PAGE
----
Why QuickBooks' Cloud Bet Matters to Everyone

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Technology—specifically internet technology—has a record of disrupting tried-and-true methods of operation in ways that we often don't foresee. Look no further than the recent HBO announcement that they *gasp* will allow for plans not attached to a cable service. The same thing is happening in accounting.

What's the biggest sign of change? Intuit's announced depreciation of its Quickbook desktop product API. Are you going to embrace the change or fight the inevitable? As an accountant and trusted resource for your clients, embracing a purely cloud-based software world now will help you stay ahead in your industry.

It's no longer a question of why cloud, but when and how to prepare for the cloud. The API that Intuit is discontinuing is what currently connects developers and accountants with QuickBooks desktop data. Not to be too alarmist, but when this API is gone much of the abilities behind current hybrid solutions will be dropped in favor of the new, supported platform—QuickBooks Online.

QuickBooks Online is the future, says Intuit, and it's better to go with the tide than against it. But why does the fear of the cloud exist? Questioning the cloud, and QuickBooks Online, is primarily an attempt to assert the validity of an accountant's time. This is rooted in a fear of losing control, since cloud services essentially lower the barrier—the complexity—of accounting software to the point where many tasks are either automatic (like a point-of-sale transaction sync) or easy enough for the business owner to do themselves within the software, from anywhere or any device.

Sure, cloud services tend to be simple compared with their legacy desktop counterparts, but this will change over time. Meanwhile, remember that building a business off of technology that may disappear or become unsupported one day (looking at you, Windows 95 accounting suites) is building on unstable ground. All the innovation is being thrown at cloud services and the space will move quickly!

After Intuit's announcement, solutions that are less user-friendly, like "backup-to-the-cloud," virtualized, or remote login schemes, should cease being the "go-to" for most businesses. In fact, as an expert resource you should welcome any technology that improves accessibility because these lowered barriers mean you can help more clients than ever before. The accounting firms that adjust their business models and readily accept cloud solutions will be those that lead the field in the future.

Moving to the cloud also provides the opportunity to expand your influence and provide insight into pieces that connect to and automate accounting tasks. Point-of-sale, ecommerce, and recurring subscriptions are three key technologies you can bundle into your portfolio. Offering them, as well as customer-driven loyalty solutions, will help you build a recurring revenue stream and a happier client base at the same time.

This is the future accountants should be preparing for—a beautiful, connected, seamless cloud-based future. While many existing solutions may go the way of the cable box, the key is understanding what is on the horizon so that you can adjust practices beforehand. This cloud-based future entails many apps connected to other apps—all in the cloud—and as a trusted advisor you can be at the center of it all, should you choose to be.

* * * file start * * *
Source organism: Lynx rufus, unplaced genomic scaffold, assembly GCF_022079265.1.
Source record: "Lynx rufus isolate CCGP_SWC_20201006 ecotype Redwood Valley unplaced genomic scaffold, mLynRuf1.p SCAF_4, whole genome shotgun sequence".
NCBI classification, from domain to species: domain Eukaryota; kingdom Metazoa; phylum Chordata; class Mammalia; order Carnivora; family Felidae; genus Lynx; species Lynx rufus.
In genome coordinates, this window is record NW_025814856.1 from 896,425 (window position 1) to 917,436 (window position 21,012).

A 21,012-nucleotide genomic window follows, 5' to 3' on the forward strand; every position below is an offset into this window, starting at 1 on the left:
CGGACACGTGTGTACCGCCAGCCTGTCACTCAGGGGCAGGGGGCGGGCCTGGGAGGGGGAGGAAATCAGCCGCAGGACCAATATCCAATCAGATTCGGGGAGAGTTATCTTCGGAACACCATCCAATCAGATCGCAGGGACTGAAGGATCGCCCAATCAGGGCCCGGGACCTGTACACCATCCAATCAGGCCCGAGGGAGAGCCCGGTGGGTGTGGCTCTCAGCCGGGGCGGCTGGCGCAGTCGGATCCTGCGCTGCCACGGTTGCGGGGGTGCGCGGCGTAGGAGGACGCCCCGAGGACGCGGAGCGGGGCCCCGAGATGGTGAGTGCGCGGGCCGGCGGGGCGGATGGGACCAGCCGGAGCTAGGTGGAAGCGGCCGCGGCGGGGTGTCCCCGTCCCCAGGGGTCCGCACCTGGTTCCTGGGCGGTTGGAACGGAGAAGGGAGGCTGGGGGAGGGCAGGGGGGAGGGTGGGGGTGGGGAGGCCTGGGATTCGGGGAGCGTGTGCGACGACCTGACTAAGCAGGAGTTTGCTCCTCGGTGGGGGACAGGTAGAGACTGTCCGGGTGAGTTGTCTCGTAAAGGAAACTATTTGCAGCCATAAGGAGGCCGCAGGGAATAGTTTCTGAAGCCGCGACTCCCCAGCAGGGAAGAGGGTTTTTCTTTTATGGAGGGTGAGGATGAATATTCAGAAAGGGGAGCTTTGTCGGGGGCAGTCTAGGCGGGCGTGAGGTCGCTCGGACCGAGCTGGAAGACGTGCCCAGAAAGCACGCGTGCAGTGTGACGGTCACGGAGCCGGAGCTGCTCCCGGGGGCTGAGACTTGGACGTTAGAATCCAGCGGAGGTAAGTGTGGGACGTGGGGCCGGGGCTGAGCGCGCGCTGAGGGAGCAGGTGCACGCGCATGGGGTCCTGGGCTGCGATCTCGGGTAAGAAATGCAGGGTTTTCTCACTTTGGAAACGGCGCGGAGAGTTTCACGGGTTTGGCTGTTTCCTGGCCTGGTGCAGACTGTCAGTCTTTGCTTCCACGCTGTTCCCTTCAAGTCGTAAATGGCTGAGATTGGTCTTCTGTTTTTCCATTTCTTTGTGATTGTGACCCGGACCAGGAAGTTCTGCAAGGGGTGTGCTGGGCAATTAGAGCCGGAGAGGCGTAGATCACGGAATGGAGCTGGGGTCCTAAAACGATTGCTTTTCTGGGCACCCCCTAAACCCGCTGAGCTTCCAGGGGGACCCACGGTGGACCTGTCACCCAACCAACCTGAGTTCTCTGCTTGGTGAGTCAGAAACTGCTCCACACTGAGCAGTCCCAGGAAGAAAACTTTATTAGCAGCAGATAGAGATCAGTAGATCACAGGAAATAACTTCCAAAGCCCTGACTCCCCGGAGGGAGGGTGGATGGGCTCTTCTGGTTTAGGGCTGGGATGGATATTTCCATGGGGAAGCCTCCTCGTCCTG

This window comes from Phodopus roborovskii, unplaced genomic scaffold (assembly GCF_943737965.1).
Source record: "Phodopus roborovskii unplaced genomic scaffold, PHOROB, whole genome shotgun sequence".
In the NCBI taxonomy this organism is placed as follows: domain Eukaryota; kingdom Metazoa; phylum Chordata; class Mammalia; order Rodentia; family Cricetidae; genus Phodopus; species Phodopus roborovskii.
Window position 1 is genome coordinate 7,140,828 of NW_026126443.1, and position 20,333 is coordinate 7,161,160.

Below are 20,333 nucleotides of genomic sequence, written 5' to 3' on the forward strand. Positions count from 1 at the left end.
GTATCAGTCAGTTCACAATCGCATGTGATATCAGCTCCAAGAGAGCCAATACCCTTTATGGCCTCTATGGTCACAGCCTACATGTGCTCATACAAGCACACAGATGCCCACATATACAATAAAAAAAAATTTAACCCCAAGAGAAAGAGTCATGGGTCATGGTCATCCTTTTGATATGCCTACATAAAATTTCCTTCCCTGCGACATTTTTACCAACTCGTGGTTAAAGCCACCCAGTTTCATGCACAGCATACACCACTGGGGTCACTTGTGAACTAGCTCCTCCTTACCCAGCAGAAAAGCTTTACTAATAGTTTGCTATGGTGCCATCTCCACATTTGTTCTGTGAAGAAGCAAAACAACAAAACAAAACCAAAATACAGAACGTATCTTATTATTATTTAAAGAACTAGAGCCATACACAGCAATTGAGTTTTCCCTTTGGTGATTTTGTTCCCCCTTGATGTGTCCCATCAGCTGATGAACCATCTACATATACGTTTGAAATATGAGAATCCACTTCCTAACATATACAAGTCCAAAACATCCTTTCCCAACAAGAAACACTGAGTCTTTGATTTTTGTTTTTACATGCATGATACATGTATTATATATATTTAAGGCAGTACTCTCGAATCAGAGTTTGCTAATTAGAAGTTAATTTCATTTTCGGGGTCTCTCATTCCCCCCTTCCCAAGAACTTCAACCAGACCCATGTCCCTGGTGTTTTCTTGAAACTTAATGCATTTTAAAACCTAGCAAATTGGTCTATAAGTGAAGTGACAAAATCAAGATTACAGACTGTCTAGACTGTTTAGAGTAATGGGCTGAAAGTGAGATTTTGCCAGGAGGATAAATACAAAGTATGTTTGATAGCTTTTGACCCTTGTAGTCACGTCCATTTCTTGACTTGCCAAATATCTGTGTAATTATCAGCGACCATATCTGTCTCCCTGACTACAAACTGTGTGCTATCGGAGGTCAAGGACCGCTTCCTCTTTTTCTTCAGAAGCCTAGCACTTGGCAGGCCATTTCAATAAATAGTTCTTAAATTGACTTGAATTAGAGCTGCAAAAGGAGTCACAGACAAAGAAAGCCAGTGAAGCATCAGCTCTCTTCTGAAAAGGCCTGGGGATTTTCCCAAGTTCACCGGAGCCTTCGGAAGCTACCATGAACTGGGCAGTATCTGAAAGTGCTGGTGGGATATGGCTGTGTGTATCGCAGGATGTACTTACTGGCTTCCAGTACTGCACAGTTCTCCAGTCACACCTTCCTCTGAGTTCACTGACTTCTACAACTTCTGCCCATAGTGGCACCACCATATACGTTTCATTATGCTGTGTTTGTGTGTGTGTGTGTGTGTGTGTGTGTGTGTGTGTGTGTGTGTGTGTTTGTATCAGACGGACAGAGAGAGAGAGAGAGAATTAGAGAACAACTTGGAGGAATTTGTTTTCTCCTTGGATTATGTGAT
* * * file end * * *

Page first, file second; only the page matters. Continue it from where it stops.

About the author:

Nate Stewart, CEO at Zing, has more than 15 years of experience developing web-based software from simple portals to full blown enterprise applications and has worked with startups, SMBs, and Fortune 500 companies. He's developed custom ecommerce and inventory solutions from the ground up, including recurring billing systems, web-based inventory management tools, and omni-channel reporting. Zing is focused on developing a seamless Brick and Mortar experience via integration of their Point of Sale into leading platforms like QuickBooks Online and Bigcommerce.

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Nate - agree that it is not a question of why but when. KPMG just announced they are spawning up a division focused on small business advisory services with the underlying technology being cloud. They are investing over $60M into the program. Here's a good article written by Dennis Howlett - http://diginomica.com/2014/10/...

Also, it's a misnomer that accountants lose control with cloud accounting solutions. It's quite the opposite. Having real time access and visibility to a client's file anytime, anywhere, anyplace opens up a whole new world of possibilities and increased control.

To your point about the deprecation of QB desktop, yes it should be a concern for anyone that has clients with existing integrations. Connectivity and seamless data transfer through modern APIs is one of the key benefits of a true cloud application. With desktop you simply don't get the same experience whether your desktop software is hosted in the cloud or not. Far from it.

Hey Jamie,

Yes, and I definitely expect to see others follow a similar track as KPMG.

There seems to be a subset of accountants that view the cloud as an unnecessary disruption and lacking core functionality. While both of us agree on the benefits of true cloud solutions, the industry as a whole needs to adjust their view and start working with new solutions rather than against them. This is mainly what I'm speaking to.

what about price concerns? I don't want to go to the cloud because there is a permanent monthly fee rather than a one time purchase cost.